Apparently, down in Houston, some people have been lucky enough to go through life oblivious to the famous Topeka minister and his sign-toting, fag-hating, fake-religion-vomiting clan from the Westboro Baptist Church. The Phelpses' latest message is "Thank God for IEDs" improvised explosive devices, the roadside bombs blowing up U.S. soldiers all over Iraq and their new strategy is protesting at the funerals of Americans killed in the line of duty.
"I felt like I had my head in the sand," says Kurt Mayer, spokesman for the Patriot Guard, a 6,000-strong collection of motorcyclists who heard about the Phelpses' recent attention-grabbing tactic and decided to attend military funerals in counterprotest. On the phone from Houston, Mayer tells the Strip he first heard about the Phelps family's antics from a newspaper story a friend sent him in November. "I thought, this can't be happening in America. I'm not opposed to someone having a message, no matter how controversial, because that's what America is about. But the venue he [Phelps] picked is just totally inappropriate."
Which prompts this meat patty to wonder, where the hell has the Patriot Guard been? They don't allow televisions at Sturgis? Nobody reads newspapers down at the Harley shop? Can the wind whistling in your ears make you deaf to dozens of documentaries, even a 60 Minutes segment, on the old man and his protestin' progeny?
Long before they picketed military funerals, Phelps and his sign-carrying whelps were ruining the memorials of people who died of AIDS ("AIDS Kills Fags") and victims of gay bashing such as Matthew Shepard ("Matt in Hell") and anyone even remotely associated with anything allegedly pro-gay (Bill Clinton's mother). The family has been in the funeral-protesting business for at least 15 years. That figure comes from Jonathan Phelps, one of the minister's 13 children, who takes credit for the funeral-picketing idea so enthusiastically, you'd think he invented cookie-dough ice cream.
"I didn't know what fun was, till 15 years ago, when I decided to pick up a sign that said 'God Hates Fags,'" Jonathan Phelps tells the Strip. "I came up with some real doozies, like 'Thank God for IEDs,' because I thought, damn that's really something. There's no practical way to stop 'em.... They're God's weapon of choice on a sodomite nation."
These days, when Mayer attends soldiers' funerals with the Patriot Guard, it's to honor American war dead. The group no longer wants to be thought of as counterprotesters, he tells us. Either way, we offered Mayer a hypothetical: What if the Strip's mother were gay, dead and about to be visited at her funeral by the Westboro Baptist Church? Mayer says he himself would personally stand with the Strip as a friend. But the Patriot Guardsmen really have time only to support our fallen military heroes, he says.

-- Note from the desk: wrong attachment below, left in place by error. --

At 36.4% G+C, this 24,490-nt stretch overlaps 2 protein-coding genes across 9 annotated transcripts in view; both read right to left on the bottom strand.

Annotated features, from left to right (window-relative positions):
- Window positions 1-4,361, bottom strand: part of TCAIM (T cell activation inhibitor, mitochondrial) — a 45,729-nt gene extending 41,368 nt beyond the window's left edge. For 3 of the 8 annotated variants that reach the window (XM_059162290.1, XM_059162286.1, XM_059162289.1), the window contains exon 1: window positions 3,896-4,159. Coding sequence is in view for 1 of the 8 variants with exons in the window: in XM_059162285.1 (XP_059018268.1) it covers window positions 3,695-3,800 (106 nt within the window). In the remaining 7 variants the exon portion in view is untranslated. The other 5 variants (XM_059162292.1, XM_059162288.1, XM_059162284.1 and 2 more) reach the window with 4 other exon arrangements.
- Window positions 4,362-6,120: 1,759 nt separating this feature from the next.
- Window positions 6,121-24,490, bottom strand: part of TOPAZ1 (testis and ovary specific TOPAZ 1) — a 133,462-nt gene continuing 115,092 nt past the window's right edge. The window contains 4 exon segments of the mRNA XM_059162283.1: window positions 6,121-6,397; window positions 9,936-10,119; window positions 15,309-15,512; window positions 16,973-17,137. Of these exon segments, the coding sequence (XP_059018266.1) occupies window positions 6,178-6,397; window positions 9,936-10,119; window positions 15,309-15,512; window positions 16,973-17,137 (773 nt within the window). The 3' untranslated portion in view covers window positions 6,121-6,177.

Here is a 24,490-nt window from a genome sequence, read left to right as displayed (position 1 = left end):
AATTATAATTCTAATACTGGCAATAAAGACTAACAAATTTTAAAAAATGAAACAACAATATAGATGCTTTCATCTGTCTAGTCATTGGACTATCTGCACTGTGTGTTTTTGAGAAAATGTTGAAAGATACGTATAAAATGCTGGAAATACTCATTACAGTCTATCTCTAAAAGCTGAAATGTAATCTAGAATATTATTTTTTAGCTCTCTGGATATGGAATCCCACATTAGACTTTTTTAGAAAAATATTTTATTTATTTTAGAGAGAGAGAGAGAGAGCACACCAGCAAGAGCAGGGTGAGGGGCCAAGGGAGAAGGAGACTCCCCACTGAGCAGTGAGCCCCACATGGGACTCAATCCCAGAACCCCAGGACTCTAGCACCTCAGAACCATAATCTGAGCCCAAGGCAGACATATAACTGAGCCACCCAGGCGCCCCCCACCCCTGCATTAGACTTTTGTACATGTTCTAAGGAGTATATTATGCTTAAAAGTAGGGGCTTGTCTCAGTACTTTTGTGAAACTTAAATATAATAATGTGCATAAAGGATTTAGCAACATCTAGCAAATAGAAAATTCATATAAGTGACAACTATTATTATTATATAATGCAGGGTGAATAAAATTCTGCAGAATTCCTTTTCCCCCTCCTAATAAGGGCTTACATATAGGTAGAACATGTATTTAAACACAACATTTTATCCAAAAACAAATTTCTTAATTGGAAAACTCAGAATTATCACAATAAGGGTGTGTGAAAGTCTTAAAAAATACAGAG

The Patriot Guardsmen aren't the only ones who didn't care about Phelps as long as he reserved all his hate for homos.
Recently, the Missouri Senate passed Bill 578, sponsored by Sen. Charlie Shields and not so subtly aimed at Phelps' church. The bill would limit protests to one hour before and one hour after any funeral service. The Missouri House is considering a similar bill, sponsored by Rep. Martin Rucker, which is likely to pass.
The Strip rang up Rep. Rucker to congratulate him on his sudden interest in gay issues.
He was quick to set us straight. "This has nothing to do with gay rights," he said. "This bill has nothing to do with what he [Phelps] is protesting."
In his next sentence, he promptly contradicted himself. "It's about his protest of soldiers' funerals, that's what this is all about.... I'm indirectly helping anyone who has to go through a funeral, anyone who is left living and grieving for a loved one and who has to watch that loved one's last rite be desecrated by someone who doesn't have the decency to let someone be laid to rest in a decent manner."
Sen. Shields' legislative aide, Ann Stock, seemed equally eager to correct any impression that her boss might be taking a stand in defense of gays. Not that he's unsympathetic to those who endure protesters at gay funerals, she said. But Shields finally got interested in the matter after all these years, she said, when the Phelpses protested the funeral of a soldier in St. Joseph, which is in the senator's district.
This bleeding-heart burger isn't the only one puzzled by this late legislative action. Can't someone just drop a giant, ether-soaked American flag over the Phelpses to quiet them during these funerals? Should we really pass a law to stop the free speech of a handful of certifiable, if despicable, nut jobs?
"I think it's ironic that people are getting all worked up now, when we used to picket an AIDS person or a pro-homosexual's funeral," Jonathan Phelps says. "Now they're just coming out of the woodwork, saluting the flag and thinking they're righteous because some of their precious soldiers are blown to bits from IEDs set up by a dirt-scratch farmer in Iraq."
Oh, dear reader, words can't express how much it pains the Strip to find itself agreeing with Kansas' No. 1 family of shitheads.
"It's encouraging when the rest of the world sees what we go through every day," says Amy Hart, who until recently was president of the local chapter of the gay political caucus Log Cabin Republicans. "And it's also a message to everyone out there that you have to pay attention to these issues. When Fred was beating up on gays, it was like, 'OK, let him go.' Now he's beating up on soldiers and soldiers' families, and they're appalled. Well, they should have been appalled when it was anybody. You can't discriminate against one group and expect it not to bleed over."
Gramps may be crazy, but he's no fool.